The politicians may pay into Social Security and Medicare but they are not covered by the two. They have there own voted in pensions and health care that do not cost the same as the good ole tax payer. That's the reason they got so nervous on Obamacare because they forgot to exempt themselves and had to go back and amend the legislation.

Posted 9 April 2013, 2:55 p.m. Suggest removal

MyFamNews says...

You are wrong namvet

Posted 11 April 2013, 2:53 p.m. Suggest removal

Iopine says...

A great Margaret Thatcher quote "The problem with socialism is eventually you run out of OTHER peoples money"!

Posted 8 April 2013, 1:12 p.m. Suggest removal

dukhuntr says...

You people are truly what the city of Walla Walla should be proud. You have nothing but bickering to comment on. I have read this thread a couple of times... it is no wonder that you people elect John Turner as Sheriff and want to support a city council that can't prioritize and make the required meetings, but also have such small minds that you have a outside company come in and paint over a mural, however you still support the worthless crap they call " ART " on some Main Street corners. It just proves that this city must have some rich very well educated idiots.

Posted 8 April 2013, 11:28 p.m. Suggest removal

fatherof5 says...

Namvet, I don't know if dukhuntr is insulting you and your ilk or me and my ilk....or maybe all of us together. :)

Posted 9 April 2013, 3:59 p.m. Suggest removal

Iopine says...

Well I'm not even going to guess but I didn't vote for Turner and I haven't made a comment (yes I know I've made comments on everything else) on the mural and I'm not rich - so I'm not going any farther than that. lol :)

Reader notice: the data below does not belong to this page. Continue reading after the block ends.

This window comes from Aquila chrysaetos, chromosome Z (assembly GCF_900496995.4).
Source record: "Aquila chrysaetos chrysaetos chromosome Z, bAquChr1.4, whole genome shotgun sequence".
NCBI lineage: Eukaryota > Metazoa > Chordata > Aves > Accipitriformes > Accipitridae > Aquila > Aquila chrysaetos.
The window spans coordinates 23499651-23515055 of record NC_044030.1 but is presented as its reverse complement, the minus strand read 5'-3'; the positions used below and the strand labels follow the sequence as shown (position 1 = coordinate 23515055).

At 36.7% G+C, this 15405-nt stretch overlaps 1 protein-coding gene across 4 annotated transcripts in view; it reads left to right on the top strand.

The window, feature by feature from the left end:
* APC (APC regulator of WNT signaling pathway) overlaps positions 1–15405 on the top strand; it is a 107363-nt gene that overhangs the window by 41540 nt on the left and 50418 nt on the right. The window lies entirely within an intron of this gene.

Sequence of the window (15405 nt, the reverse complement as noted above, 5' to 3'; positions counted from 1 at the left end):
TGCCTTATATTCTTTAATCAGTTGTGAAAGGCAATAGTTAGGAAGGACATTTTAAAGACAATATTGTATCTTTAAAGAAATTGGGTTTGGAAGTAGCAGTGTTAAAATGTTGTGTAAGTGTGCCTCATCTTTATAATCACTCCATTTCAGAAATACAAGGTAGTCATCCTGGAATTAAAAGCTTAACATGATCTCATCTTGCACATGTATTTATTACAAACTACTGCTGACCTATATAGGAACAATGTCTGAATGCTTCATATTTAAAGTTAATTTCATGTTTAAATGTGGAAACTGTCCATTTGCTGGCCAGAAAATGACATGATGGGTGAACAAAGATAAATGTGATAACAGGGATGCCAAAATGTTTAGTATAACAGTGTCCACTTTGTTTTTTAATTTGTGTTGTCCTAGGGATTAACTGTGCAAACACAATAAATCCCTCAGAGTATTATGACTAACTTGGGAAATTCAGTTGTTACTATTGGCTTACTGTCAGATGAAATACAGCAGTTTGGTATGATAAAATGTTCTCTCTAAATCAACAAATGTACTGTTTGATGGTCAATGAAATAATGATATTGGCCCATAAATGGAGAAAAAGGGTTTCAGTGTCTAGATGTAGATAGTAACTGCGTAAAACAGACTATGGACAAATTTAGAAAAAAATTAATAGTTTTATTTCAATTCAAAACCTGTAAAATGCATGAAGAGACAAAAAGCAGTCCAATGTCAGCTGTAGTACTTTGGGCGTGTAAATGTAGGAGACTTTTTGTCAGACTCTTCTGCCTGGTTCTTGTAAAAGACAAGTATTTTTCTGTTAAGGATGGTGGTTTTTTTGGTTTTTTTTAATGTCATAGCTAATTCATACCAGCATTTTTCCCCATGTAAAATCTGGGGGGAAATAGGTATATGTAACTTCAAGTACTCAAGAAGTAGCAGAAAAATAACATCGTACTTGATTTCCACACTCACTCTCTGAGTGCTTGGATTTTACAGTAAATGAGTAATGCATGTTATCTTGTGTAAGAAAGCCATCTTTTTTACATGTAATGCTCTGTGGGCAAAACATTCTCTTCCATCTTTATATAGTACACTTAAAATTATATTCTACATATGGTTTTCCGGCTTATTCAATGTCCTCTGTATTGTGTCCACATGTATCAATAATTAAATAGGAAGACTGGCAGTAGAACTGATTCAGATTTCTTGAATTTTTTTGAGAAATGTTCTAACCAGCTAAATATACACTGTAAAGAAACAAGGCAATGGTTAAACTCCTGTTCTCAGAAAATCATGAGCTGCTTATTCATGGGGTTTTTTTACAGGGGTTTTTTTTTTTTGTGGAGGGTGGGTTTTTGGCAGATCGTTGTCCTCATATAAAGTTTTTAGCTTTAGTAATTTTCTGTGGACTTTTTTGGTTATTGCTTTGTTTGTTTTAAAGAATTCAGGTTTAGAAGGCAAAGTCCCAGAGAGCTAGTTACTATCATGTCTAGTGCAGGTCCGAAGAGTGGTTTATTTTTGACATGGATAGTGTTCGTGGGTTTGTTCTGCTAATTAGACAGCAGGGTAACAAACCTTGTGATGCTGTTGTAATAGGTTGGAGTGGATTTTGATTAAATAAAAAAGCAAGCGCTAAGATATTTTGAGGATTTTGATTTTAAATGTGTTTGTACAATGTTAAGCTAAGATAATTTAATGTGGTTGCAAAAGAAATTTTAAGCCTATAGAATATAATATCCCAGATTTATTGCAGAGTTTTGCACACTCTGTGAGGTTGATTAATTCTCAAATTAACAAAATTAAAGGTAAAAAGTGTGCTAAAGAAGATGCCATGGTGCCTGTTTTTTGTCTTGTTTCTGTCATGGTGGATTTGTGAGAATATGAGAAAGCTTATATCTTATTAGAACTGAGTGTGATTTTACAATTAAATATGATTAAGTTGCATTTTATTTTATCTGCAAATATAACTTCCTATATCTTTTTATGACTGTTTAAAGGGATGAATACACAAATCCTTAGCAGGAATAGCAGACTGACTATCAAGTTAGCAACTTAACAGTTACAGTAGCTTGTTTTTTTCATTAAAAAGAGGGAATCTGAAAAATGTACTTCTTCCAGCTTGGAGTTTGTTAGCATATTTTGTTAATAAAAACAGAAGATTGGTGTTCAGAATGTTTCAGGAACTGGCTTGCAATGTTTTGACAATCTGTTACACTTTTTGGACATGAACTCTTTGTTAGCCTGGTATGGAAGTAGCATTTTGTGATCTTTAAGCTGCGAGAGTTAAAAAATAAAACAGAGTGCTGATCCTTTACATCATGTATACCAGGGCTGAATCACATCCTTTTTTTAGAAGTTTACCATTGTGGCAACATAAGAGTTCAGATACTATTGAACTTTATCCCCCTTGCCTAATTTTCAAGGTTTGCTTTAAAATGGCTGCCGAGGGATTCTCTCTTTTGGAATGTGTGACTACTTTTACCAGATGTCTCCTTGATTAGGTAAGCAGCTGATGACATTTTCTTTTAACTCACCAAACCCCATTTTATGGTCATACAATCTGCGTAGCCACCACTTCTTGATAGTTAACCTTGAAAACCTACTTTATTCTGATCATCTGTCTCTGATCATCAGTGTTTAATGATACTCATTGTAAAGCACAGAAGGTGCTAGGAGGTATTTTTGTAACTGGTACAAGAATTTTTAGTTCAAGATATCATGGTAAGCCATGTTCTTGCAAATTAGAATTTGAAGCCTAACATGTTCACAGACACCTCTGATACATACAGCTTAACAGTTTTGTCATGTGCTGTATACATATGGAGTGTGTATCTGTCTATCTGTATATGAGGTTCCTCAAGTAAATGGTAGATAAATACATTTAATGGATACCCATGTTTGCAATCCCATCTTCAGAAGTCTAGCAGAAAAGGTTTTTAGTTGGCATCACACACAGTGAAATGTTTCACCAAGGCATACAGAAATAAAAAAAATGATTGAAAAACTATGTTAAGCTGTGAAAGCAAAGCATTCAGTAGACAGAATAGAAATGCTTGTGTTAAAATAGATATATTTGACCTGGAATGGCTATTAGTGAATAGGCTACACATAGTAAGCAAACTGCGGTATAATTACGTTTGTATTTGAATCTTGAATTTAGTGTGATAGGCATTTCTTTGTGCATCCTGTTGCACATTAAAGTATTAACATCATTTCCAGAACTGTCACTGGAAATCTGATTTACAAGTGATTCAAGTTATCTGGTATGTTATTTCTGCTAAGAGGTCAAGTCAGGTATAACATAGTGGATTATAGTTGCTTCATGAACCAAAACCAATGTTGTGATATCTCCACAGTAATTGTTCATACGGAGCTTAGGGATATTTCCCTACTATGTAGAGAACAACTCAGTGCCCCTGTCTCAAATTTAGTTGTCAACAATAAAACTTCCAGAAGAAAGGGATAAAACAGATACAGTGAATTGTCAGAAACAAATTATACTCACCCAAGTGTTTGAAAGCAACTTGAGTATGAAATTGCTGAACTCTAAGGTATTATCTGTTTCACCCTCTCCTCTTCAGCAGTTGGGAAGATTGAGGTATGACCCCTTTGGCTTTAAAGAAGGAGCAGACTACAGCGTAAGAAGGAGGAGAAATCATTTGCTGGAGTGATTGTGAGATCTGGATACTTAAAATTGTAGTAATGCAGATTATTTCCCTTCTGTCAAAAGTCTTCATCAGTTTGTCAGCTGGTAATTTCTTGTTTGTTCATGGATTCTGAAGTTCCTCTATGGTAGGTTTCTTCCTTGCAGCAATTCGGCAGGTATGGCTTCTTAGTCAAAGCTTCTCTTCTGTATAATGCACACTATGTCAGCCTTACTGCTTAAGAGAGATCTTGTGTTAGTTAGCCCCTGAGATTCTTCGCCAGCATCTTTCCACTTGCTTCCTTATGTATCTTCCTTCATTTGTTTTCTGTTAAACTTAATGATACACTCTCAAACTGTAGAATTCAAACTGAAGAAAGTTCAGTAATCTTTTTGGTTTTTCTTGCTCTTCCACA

Posted 9 April 2013, 6:39 p.m. Suggest removal

pdywgn says...

I voted for Turner. So far I haven't had one reason to feel bad for that vote! The former undersheriff is doing her time and absolutely no one has attempted to question the Chief of Police in College Place as to why he didn't notice that they were living way outside of their means.

Posted 10 April 2013, 2:11 a.m. Suggest removal

barracuda says...

At least that has been posted publicly.... Remember the FBI, and WSP did the investigation. If there was nothing to report to the prosacuter, they didnt report it publically! Believe me... I bet he got investigated!

Posted 11 April 2013, 5:08 p.m. Suggest removal

fatherof5 says...

PearlY, in one of the embedded replies above you asked the following (I'll reply to each in all-caps, but please know that I'm not shouting):

YOU WROTE: Do you agree that:

a) our current system of taxation taxes some individuals much more than others, (YES) and the inequality bears no relation to the use of services by those individuals? (NOT NECESSARILY) Examples: Bill Gates probably has paid far more in taxes to support public schools than you have, even though his three children will probably receive a private education and all five of yours may have received public educations. You and I may have paid taxes for food stamps, public housing, Medicaid, etc., even though we've never used and do not qualify for such services.

b) it is therefore fair to say that this system of taxation takes from some people to give to others? (SURE, BUT IT ISN'T AS SIMPLE AS "RICH TO POOR")